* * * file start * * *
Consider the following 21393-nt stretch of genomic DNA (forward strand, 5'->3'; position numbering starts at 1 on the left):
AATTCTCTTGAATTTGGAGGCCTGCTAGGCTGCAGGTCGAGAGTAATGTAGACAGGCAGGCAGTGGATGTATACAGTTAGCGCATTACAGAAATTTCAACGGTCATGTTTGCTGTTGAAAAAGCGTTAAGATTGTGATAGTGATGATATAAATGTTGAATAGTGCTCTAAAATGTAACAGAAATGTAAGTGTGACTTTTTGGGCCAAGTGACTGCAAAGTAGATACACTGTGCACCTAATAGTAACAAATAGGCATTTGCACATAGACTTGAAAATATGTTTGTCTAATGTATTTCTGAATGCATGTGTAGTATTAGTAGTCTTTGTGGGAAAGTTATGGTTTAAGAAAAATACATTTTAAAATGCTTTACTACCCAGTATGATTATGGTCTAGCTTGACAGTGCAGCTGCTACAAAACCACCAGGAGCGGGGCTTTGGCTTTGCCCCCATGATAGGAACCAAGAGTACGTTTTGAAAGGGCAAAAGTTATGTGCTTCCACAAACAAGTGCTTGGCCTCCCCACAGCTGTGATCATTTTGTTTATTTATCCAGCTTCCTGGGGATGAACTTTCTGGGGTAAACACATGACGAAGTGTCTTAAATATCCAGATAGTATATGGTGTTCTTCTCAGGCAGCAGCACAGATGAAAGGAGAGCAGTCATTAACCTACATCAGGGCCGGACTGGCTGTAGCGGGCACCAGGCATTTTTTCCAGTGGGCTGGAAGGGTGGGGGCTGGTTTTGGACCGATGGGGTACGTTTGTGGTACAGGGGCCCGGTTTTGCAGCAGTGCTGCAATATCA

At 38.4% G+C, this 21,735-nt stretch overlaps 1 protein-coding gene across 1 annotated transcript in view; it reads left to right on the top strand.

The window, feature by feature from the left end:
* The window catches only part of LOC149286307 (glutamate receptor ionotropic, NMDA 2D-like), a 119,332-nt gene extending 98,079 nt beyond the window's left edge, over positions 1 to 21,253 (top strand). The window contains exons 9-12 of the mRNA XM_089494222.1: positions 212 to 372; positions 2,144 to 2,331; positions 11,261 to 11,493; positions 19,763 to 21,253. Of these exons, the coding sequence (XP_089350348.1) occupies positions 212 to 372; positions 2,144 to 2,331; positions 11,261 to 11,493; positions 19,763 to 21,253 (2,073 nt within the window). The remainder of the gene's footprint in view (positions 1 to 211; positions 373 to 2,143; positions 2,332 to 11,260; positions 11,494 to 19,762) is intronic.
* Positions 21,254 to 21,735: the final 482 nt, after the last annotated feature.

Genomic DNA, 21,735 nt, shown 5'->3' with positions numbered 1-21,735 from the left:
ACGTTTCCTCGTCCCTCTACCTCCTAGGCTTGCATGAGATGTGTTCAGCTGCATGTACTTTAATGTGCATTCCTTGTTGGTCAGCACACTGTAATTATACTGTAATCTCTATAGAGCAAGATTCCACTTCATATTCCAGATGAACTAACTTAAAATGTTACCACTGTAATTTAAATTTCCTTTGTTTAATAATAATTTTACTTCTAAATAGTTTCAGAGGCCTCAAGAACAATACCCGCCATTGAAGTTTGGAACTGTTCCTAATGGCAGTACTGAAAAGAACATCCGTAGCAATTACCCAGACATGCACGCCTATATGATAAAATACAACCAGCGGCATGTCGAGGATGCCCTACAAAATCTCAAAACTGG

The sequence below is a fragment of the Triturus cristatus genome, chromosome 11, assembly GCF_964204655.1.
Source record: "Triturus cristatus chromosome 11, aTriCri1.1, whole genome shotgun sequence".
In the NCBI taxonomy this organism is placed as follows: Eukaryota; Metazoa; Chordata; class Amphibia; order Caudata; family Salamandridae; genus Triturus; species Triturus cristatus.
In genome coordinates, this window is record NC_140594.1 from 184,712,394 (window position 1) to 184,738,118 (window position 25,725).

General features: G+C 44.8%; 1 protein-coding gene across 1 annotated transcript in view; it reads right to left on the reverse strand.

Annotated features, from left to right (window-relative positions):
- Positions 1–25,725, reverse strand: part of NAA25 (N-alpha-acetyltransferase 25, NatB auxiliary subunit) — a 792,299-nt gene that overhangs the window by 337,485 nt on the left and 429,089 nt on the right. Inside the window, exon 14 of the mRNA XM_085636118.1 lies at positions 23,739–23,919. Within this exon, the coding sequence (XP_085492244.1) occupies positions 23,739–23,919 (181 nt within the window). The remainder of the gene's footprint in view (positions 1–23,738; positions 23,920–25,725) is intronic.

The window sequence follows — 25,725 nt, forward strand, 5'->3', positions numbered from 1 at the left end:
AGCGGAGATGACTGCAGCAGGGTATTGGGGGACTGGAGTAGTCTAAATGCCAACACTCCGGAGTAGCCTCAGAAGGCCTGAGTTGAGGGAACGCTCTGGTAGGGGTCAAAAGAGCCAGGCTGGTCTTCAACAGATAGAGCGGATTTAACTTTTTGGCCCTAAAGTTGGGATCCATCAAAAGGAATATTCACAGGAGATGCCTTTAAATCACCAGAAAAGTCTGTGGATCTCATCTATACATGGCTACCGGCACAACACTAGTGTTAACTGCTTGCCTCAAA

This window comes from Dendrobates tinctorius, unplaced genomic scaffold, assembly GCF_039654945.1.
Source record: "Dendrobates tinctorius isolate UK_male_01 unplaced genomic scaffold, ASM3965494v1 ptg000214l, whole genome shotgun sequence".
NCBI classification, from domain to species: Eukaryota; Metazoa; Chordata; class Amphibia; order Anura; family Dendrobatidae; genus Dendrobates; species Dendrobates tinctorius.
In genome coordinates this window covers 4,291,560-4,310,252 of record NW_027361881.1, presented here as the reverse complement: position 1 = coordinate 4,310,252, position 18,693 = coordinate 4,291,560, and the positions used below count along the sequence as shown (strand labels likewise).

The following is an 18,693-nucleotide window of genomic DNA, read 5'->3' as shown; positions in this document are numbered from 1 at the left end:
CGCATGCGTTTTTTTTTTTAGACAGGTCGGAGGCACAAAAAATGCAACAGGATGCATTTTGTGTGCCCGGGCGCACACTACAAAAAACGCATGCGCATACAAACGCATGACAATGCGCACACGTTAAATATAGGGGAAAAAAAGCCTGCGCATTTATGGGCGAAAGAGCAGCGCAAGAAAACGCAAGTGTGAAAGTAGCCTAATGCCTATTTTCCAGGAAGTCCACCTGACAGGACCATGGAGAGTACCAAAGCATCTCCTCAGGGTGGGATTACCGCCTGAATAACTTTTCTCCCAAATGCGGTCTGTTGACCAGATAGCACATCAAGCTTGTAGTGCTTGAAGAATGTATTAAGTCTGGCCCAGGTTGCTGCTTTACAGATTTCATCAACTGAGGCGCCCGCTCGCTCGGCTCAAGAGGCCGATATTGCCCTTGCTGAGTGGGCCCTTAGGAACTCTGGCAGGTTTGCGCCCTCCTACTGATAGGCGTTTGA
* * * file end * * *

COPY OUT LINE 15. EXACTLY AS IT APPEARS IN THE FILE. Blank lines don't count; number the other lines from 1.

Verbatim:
- Positions 1–25,725, reverse strand: part of NAA25 (N-alpha-acetyltransferase 25, NatB auxiliary subunit) — a 792,299-nt gene that overhangs the window by 337,485 nt on the left and 429,089 nt on the right. Inside the window, exon 14 of the mRNA XM_085636118.1 lies at positions 23,739–23,919. Within this exon, the coding sequence (XP_085492244.1) occupies positions 23,739–23,919 (181 nt within the window). The remainder of the gene's footprint in view (positions 1–23,738; positions 23,920–25,725) is intronic.